“For if we have been planted together in the likeness of His death, we shall be also in the likeness of His resurrection: knowing this, that our old man is crucified with Him, that the body of sin might be destroyed, that henceforth we should not serve sin. For he that is dead is freed from sin.” —Romans 6:5-7
Our last article mentioned three very basic practical truths from this scripture portion: first, union with Christ that rests in hope (v5); second, knowledge of truth that moves with power (v6); and finally, the reality of the cross that makes free (v7). As we only examined verse 5, let us turn our attention to verse.
“Knowing this, that our old man is crucified with Him, that the body of sin might be destroyed, that henceforth we should not serve sin” (Romans 6:6). The power of God, by His Spirit, comes by His truth. Jesus Christ said, “I am the Way, the Truth, and the Life: no man cometh unto the Father, but by Me” (John 14:6). Jesus Christ is truth.
The Holy Spirit is the “Spirit of truth” (John 14:17; 15:26; 16:13). Interestingly, you can speak the truth without power. You can believe the truth without power. It happens all the time (and we won’t get into the scriptures for that topic today). Yet, the power of God does not work apart from His truth; and knowledge of the truth that the old man, the old self, is crucified with Christ as a certain reality carries with it the power to no longer serve sin. In other words, the truth has set us free so that we are no longer slaves to sin. The truth of God’s Word has that kind of glorious power! How is this power applied? Why, by faith of course.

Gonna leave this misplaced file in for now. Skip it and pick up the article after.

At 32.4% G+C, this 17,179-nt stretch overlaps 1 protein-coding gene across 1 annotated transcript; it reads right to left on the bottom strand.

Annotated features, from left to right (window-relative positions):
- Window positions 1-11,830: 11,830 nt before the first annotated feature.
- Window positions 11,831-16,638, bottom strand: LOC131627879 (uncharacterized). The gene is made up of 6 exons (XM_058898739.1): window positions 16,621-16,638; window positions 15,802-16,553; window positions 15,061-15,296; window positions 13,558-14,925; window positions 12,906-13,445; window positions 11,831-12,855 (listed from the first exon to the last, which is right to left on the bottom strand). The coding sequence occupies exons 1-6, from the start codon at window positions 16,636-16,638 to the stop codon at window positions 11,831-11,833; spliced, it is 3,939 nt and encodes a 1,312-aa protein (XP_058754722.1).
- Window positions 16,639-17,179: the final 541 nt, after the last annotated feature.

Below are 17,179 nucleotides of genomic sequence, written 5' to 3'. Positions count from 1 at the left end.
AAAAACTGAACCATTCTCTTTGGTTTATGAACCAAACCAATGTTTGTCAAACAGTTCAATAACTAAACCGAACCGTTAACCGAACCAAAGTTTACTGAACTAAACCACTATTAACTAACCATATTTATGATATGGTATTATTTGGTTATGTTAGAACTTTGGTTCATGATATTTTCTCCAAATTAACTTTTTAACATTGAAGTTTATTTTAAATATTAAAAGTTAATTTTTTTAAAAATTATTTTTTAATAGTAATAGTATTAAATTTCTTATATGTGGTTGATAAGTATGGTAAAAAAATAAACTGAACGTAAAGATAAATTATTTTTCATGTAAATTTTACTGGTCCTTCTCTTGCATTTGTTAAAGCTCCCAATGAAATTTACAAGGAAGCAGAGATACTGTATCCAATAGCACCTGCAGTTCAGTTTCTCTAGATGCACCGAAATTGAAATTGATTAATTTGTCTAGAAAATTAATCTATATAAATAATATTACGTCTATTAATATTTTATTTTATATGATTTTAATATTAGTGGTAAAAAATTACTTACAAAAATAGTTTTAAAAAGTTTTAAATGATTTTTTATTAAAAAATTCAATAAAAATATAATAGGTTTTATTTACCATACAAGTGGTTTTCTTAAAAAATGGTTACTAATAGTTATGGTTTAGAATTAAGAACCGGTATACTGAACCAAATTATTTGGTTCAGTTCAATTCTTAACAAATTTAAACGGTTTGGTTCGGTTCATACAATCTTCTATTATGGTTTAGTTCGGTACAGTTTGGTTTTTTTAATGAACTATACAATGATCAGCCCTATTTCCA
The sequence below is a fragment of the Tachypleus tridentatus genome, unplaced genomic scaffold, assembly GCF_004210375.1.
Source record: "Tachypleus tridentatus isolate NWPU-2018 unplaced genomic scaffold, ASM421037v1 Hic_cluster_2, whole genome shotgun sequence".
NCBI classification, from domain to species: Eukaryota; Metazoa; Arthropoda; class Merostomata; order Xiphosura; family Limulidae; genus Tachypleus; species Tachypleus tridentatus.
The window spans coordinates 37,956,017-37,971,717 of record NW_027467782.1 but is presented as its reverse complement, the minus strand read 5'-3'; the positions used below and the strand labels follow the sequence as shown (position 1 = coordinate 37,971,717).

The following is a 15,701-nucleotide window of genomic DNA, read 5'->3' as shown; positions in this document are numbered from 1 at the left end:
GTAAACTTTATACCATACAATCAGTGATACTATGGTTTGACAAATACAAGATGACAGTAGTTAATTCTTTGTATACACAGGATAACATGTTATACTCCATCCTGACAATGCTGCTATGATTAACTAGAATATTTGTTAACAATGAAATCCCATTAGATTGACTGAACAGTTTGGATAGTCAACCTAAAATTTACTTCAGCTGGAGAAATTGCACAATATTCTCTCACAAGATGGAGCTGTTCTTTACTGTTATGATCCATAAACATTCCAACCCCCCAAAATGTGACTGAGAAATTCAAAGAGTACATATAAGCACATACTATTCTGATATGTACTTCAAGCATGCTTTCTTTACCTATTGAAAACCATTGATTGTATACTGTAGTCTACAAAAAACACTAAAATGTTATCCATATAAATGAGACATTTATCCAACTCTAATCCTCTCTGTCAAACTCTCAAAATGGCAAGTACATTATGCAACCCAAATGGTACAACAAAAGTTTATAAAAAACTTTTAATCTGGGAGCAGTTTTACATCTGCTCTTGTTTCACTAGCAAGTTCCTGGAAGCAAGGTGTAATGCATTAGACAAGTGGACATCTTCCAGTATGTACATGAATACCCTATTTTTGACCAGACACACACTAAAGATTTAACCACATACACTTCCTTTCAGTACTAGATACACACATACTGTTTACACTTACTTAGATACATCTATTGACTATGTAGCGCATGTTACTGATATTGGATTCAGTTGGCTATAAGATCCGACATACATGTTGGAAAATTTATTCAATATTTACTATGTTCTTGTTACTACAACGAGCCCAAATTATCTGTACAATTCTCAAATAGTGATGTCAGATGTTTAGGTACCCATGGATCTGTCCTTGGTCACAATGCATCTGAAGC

It is like the man in the synagogue with the withered hand (Mark 3:1-5). When the Lord Jesus commanded the man, “Stretch forth thine hand” (Mark 3:5), believing by faith upon the Lord’s words, he was empowered to do just that. How is this faith secured? Why, it is a grace that is given every believer when he is saved by God’s grace in Jesus Christ; as it is written in Ephesians 2:8-9,
“For by grace are ye saved by through faith; and that not of yourselves: it is the gift of God: Not of works, lest any man should boast.”
Further, the word “knowing” in Greek, although it most certainly means the knowledge of facts (Romans 6:6), because of the saints union with Christ, the meaning also seems to convey an understanding and intimacy of that truth. It would be something akin to the Biblical intimacy found between husband and wife, as in Matthew 1:25, which says that, Joseph “knew her not till she had brought forth her firstborn son: and he called His name JESUS.” This word “knew” in Matthew 1:25 is the same Greek root as translated “knowing” in Romans 6:6.
So why is that intimate knowledge of the truth so important in our lives? We will take a look at that in our next lesson as we examine Romans 6:7.
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Read the previous article in this series, “Union that Rests in Hope” (Romans 6:5).